The aim of this paper is to present Zbiór rzeczy… (A collection…) by Michał Dudziński as a reliable source of knowledge of the north borderland Polish language. The author, guided by his own sense of language standard and Thesaurus by G. Knapius, considered all that deviated from the standard incorrect. And since his language experience resulted from contacts with the north borderland Polish language, he recorded words characteristic of this regional variant of Polish as incorrect ones in his work. The north borderland regionalisms recorded by the author include: I) the borderland words of the a) Belarusian, b) Ukrainian- Belarusian (with a broader range, recorded also in sources from the south borderland) origin, II) archaisms, and III) vocabulary common to the north borderland and Polish dialects, IV) a) phonetic, b) morphological, and c) lexical innovations resulting from language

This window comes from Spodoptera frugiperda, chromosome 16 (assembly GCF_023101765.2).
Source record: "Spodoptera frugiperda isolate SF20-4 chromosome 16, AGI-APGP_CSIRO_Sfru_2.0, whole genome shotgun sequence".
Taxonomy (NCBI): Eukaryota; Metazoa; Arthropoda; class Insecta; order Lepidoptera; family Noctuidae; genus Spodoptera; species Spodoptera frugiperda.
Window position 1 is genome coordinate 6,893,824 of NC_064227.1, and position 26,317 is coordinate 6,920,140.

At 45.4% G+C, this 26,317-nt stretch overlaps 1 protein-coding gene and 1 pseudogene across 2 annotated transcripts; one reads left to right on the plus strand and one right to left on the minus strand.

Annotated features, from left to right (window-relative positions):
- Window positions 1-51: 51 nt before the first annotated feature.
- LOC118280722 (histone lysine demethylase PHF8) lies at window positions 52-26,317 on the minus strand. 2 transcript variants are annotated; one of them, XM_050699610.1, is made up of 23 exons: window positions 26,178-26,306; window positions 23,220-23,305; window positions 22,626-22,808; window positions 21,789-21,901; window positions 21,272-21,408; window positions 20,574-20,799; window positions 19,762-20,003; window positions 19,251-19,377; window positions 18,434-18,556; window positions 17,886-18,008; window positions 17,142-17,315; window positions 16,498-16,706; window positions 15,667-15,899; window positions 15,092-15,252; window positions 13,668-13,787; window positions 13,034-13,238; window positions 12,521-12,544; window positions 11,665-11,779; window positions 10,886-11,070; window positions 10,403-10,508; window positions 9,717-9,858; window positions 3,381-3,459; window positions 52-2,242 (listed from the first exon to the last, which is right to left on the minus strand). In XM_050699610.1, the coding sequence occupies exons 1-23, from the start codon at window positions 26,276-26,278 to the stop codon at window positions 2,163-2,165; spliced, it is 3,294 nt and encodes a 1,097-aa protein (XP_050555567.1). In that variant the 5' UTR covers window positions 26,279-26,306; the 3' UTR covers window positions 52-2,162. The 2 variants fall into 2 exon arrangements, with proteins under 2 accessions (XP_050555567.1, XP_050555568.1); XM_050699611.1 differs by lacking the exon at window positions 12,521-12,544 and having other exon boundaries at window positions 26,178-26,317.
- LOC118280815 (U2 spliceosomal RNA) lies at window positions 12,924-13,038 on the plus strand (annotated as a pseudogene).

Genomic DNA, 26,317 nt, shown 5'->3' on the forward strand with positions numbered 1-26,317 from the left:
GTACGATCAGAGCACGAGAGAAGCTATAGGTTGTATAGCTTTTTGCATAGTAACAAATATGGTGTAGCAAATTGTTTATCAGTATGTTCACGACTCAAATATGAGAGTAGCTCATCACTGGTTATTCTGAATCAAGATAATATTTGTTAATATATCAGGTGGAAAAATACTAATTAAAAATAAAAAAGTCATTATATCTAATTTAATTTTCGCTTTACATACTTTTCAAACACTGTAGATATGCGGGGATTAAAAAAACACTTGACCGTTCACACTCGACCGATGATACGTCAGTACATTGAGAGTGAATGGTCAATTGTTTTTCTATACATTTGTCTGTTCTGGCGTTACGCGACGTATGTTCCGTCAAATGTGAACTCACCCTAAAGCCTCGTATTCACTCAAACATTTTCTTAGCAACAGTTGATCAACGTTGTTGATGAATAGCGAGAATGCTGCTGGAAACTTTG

The paper points to the intensive advancement of research on multi-word language units, that is phrasemes, which has prevailed for a few decades now and is currently supported by text digitalisation and development of corpus linguistics. However, the noticeable interest in phrasematics among researchers does not involve the north borderland Polish language. The authors of studies of the vocabulary coming from the north-east borderland either fail to mention phrasemes at all or record scarce and, apparently, random multi-word wholes or, at best, dedicate blatantly small chapters to
multiword units (in comparison to chapters devoted to the discussion of single words). The lack of extensive records of the north borderland (both historical and contemporary) phrasematics prevents the presentation of a fully satisfying description of the north borderland phrasemes.